This article was originally published by VICE Romania
"Maybe when they release me, I can find my own old fella," Magdalena tells me, after we are disturbed by a prison guard. The officer excuses himself awkwardly: "I didn't place you in the right spot. You are blocking the way to the conjugal visit room." He shows a door with a bad paint-job through which a female prisoner is about to go and make love to her visiting husband.
Magdalena is 55 and she still hopes that someday somebody can love her without beating her up. Until now, she's lived with two men and both have beaten her senseless. She left the first one, and separated from the second after the blade of her knife put both of them on one-way tickets to different places: her in jail and him in a coffin.
He was called Marcel and Magdalena had met him in the summer of 1987, in Mătăsari, a small town around the valley of the Jiu River, back then a flourishing El Dorado – now a ghost town filled with empty blocks. Back then, it was cool to be a miner. You made good money, you got respect and the Communist regime made songs about you. So, Magdalena, a thin woman with muscles of steel, decided to leave her village in Iași county and travelled to Mătăsari to dig for coal.
The miners wiped the sweat off their blackened brow in astonishment when they saw this petite girl using a shovel, shoulder to shoulder with them. They made her work on the surface – she would deliver coal to a conveyer belt. She was a sort of an open air miner. Marcel, her future husband, worked a few hundred meters under her, in the dark bowels of the Earth. He would wink at her after his shift ended and she would smile in approval. Dark as he was, when he exited the mine shaft, she thought he was incredibly beautiful. So, one day, Magdalena took the underground miner into her above-ground world. "The first thing he told me was that he liked me," Magdalena tells me in a playful voice, while lowering her chin and blushing like a young girl, like her date only happened yesterday.
Magdalena still has six months left out of her seven year prison sentence. Photos by Alex Nedea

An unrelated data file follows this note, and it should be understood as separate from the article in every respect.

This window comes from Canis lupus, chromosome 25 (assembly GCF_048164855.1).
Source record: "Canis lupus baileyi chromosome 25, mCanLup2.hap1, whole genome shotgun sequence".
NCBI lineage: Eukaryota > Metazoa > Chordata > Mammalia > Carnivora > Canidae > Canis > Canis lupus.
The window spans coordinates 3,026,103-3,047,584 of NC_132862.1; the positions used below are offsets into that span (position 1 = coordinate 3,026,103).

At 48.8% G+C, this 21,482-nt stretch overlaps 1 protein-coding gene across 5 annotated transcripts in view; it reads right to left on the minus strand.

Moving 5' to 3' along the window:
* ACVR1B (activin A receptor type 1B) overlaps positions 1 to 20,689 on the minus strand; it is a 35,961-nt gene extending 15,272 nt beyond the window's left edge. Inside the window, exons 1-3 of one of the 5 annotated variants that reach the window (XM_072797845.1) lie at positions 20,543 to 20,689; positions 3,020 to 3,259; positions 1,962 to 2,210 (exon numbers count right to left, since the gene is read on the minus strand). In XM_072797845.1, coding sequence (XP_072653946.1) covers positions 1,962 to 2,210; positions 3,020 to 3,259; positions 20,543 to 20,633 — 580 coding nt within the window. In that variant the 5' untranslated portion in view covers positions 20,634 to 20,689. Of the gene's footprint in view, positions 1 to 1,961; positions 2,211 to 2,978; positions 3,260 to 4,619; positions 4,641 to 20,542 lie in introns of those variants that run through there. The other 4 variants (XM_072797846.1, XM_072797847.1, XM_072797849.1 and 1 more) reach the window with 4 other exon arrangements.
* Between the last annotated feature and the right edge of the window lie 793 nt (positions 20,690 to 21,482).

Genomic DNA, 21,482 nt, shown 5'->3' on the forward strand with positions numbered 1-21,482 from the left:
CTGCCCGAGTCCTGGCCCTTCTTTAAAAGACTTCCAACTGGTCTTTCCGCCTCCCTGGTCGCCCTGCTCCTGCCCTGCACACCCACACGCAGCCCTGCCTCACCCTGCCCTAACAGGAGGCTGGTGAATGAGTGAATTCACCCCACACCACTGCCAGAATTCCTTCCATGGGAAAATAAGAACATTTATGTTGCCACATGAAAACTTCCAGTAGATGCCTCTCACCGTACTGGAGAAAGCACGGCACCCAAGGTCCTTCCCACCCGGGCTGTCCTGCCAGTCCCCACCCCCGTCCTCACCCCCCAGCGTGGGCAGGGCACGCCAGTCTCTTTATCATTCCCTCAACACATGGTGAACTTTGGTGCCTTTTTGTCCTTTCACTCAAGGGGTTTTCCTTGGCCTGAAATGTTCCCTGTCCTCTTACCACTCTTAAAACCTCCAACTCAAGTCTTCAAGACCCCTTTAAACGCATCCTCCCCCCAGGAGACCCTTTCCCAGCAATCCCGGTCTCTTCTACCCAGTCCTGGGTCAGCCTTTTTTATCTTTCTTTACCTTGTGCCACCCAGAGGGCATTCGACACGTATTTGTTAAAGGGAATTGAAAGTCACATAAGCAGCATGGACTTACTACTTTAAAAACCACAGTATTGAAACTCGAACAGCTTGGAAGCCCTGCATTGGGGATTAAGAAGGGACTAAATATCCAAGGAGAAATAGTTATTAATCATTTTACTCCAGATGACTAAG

Not even the first slap she received from him could diminish her love. One day, Magdalena fell in the mine and ended up with her leg in a cast. She couldn't go out, so she sent Marcel to grab some food. "He took the money and spent it on himself. He came home after a while, drunk as hell." That was when they had their first fight. It was also the first time that he reshaped her face with the back of his hand. She was beaten and hungry. "I said to myself: «Eh, it will pass, he must've been upset»". Not long after that she received the second slap. "You've gotten used to hitting me. What am I – your punching bag?" she asked him. This is what she kept asking him for the last two decades. After 23 years she would still pretend to be surprised when she was beaten: "You've gotten used to hitting me! What am I - your punching bag?"
She could've stopped this nightmare earlier, if she would have just listened to all those around her who told her to break up with him. Even her father-in-law told her: "Run away from my son, for your own good. You can't build a home with him. He has a problem with alcohol," the old man said and even gave her money for a train ticket, so she could leave. Magdalena took the money and got on the train but there she met Marcel, who had followed her. He took her in his arms, like in the movies, spoke sweet nothings to her and kissed her. He couldn't live without her! So they both went to Iași county. There, she received some free land from a communal mayor's office. She built a house and the years started started rolling on by. But they didn't just fly by – life with her husband was harder and harder. She got beaten more often and it was harder and harder to take. And it wasn't slaps, like when she was young, but fists and kicks, even pitchforks and axes.
The police were tired of me and my complaints.